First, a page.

Character Education and Media Literacy-Finding Common Ground: Media Literacy and Character Education Are Two Hot Topics in Education That Have Become Closely Intertwined, Perhaps Unwittingly. Knowledge and Understanding of Media-Media Literacy-Can Be a Successful Strategy for Promoting Critical Thinking and Intelligent Decision Making about Risky Behaviors
Herrington, Scott D., Emmans, Cindy C., Technos: Quarterly for Education and Technology
For many children today, the family is not the primary moral teacher. Nor is the church the moral educator that it once was. Trends such as rising youth violence, increasing dishonesty, growing disrespect for authority, peer cruelty, decline in work ethic, sexual precocity, growing self-centeredness, and ethical illiteracy are on the rise (Noll, 1999). Developmental psychologist Thomas Likona, a leading supporter of a new character education movement, suggests that this decline of American youth is the result of a decline of the family and troubling trends in youth character (1991). Parents, clergy, and teachers do not have to look far to find a plethora of examples of media that blatantly denigrate respect, responsibility, trustworthiness, fairness, caring, and civic virtue. For instance, Playboy Playmates competed on a special episode of NBC's reality TV show Fear Factor, and ABC-TV aired a Victoria's Secret Fashion Show (Goodale, 2002). This prime-time television show was so explicit that the network decided it should blur out areas of the models' bodies!
These issues, along with others relating to honesty, violence, sex, cruelty, and drug and alcohol abuse, might prompt school administrators, teachers, and parents to scrutinize their schools' philosophy, culture, and curriculum. These questions should be asked: Does the school have a moral purpose? Can virtue be taught? Should the shaping of character be as important as the training of intellect? Should value-charged issues be discussed in the classroom? (Noll, 1991, p. 82). Increasingly, schools are responding to society's deep moral troubles and are adopting curricula that are designed to help students not only be smart but also be good. Character education is one such curriculum. Whether it is defined as ethics, citizenship, values, or personal development, it is making a comeback--and many of its proponents would suggest it holds the solution to the decline of American youth.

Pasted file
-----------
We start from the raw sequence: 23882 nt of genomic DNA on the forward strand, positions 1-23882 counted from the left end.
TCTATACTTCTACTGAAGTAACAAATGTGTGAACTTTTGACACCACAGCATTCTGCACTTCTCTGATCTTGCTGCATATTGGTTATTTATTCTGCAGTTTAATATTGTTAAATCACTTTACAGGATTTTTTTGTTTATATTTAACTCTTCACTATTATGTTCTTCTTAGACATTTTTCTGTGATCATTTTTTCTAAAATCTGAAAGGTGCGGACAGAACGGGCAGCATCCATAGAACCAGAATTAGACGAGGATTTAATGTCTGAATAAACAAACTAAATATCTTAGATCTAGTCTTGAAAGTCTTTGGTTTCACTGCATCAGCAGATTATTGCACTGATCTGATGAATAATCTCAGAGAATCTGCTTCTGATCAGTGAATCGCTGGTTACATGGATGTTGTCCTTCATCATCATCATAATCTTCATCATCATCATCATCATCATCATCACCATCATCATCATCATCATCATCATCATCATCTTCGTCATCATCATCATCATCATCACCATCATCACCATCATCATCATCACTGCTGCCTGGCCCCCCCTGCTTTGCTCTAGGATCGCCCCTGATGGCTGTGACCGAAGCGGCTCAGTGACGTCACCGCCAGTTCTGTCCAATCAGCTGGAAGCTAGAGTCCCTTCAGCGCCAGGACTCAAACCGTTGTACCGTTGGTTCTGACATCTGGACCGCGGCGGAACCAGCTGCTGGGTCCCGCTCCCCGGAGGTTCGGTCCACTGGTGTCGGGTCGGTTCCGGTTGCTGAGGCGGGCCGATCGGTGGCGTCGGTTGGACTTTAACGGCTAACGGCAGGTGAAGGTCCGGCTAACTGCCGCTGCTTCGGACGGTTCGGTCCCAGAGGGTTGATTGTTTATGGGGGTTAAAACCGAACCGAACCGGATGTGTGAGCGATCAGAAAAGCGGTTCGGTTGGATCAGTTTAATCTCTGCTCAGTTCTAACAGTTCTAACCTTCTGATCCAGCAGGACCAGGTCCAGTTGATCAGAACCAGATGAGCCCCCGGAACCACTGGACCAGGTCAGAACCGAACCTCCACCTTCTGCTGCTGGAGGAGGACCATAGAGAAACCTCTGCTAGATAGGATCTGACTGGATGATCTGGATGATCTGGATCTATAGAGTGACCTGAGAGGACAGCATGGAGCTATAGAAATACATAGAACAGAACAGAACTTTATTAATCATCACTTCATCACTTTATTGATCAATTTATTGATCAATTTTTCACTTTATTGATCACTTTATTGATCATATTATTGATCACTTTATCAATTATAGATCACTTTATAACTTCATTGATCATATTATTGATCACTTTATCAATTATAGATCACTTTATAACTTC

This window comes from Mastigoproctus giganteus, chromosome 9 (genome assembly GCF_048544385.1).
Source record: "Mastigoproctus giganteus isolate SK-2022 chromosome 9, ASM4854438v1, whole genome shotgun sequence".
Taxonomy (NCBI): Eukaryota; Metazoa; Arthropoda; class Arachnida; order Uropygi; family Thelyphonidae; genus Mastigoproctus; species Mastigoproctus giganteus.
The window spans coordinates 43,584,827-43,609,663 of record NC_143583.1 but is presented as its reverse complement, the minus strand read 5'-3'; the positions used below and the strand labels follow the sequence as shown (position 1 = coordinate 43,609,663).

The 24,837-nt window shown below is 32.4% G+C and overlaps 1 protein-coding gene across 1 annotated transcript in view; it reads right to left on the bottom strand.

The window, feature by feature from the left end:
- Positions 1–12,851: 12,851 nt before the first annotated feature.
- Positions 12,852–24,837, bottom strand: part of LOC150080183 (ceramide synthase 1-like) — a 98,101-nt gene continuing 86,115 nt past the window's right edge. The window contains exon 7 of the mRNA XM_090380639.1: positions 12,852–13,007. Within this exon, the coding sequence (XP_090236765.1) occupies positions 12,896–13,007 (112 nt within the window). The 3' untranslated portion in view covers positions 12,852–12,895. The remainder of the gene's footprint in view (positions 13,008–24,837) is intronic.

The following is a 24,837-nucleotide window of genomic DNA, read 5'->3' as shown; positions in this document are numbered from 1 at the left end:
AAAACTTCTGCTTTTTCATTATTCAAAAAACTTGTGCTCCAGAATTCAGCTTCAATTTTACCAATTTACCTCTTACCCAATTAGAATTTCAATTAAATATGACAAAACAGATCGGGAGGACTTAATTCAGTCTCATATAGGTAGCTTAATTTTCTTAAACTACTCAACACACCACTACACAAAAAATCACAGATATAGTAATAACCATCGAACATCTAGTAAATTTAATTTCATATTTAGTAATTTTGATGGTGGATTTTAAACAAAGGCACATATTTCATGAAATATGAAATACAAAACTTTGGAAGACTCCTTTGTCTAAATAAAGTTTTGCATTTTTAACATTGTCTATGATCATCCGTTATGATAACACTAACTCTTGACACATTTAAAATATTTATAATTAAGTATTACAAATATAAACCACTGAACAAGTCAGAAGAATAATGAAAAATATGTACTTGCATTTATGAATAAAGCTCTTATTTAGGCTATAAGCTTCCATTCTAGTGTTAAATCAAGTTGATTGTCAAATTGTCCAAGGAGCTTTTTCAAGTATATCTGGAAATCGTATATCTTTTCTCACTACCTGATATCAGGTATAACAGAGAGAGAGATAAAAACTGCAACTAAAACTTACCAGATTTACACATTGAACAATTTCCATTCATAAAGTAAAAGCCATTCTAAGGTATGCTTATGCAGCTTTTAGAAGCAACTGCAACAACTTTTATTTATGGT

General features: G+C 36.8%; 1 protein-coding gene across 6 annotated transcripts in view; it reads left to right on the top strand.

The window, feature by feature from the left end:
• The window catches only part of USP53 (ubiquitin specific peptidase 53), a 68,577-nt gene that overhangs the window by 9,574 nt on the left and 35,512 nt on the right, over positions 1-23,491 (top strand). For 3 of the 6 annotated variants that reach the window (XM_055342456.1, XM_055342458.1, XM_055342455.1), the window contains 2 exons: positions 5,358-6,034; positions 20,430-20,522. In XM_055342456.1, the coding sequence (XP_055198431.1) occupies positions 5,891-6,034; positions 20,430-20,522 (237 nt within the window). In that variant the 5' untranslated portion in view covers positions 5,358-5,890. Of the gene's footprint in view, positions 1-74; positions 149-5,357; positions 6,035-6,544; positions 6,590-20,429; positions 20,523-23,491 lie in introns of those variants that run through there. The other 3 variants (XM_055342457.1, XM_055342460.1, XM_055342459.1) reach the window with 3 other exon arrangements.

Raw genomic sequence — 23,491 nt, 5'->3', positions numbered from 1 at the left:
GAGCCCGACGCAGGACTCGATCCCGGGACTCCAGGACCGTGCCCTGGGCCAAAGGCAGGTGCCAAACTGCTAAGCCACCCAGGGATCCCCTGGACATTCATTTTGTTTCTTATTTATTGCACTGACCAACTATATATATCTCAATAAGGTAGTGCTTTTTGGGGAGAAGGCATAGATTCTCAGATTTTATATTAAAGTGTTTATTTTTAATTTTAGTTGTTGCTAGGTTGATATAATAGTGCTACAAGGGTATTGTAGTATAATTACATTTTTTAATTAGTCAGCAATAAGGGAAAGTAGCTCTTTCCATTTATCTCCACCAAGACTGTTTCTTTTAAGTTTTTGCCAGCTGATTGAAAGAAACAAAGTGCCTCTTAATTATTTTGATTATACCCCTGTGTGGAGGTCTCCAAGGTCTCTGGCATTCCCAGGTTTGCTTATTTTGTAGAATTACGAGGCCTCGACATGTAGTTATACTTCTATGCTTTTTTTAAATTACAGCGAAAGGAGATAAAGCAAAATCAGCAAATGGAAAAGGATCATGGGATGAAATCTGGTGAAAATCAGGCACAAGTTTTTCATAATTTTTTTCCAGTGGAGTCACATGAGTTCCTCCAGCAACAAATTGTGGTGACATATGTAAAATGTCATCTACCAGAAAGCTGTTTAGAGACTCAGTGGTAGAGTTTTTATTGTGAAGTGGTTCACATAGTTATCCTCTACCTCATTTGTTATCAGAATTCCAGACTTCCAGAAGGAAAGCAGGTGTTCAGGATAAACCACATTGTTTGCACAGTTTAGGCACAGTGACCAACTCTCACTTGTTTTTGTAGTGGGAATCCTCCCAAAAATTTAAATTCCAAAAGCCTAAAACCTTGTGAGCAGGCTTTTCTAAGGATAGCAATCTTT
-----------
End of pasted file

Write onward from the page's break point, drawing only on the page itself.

Likona, in his essay, "The Return of Character Education," states that "we are seeing the beginnings of a new character education movement, one which restores `good character' to its historical place as one of the central and desirable outcomes of the school's moral enterprise" (Noll, 1991, p. 85). While all educators, theorists, politicians, and the general public do not agree on the merits of what Alfie Kohn refers to as "narrowly defined" character education programs, i.e., a particular style of moral training, most would agree with his broad interpretation that character education is "almost anything that schools might try to provide outside of academics, especially when the purpose is to help children to grow into good people" (Noll, 1991, p. 91).
A curriculum making its way into educational mainstream is media literacy, or media education. In general terms, it is the ability to critically consume and create media, and it is becoming an essential skill in today's world. While character education (in the narrow sense) has numerous critics, media literacy has great appeal to teachers, students, and parents. Schools that are considering the implementation of a character education program, or schools that are already implementing one, should consider incorporating a media literacy program into their curriculum as well. The realm of today's youth is so supersaturated with value-laden media that if parents, teachers, and religious leaders fail to include media literacy skills within their curricula, sermons, or table talk, they risk neglecting one of the most powerful influences in the lives of today's youth.
The importance of media literacy as it relates to character education is summed up by Pat Kipping:
Media literate people know how to act; they are not acted upon and as a result, they are better citizens. The goal of media education is to produce good citizens, not good consumers. …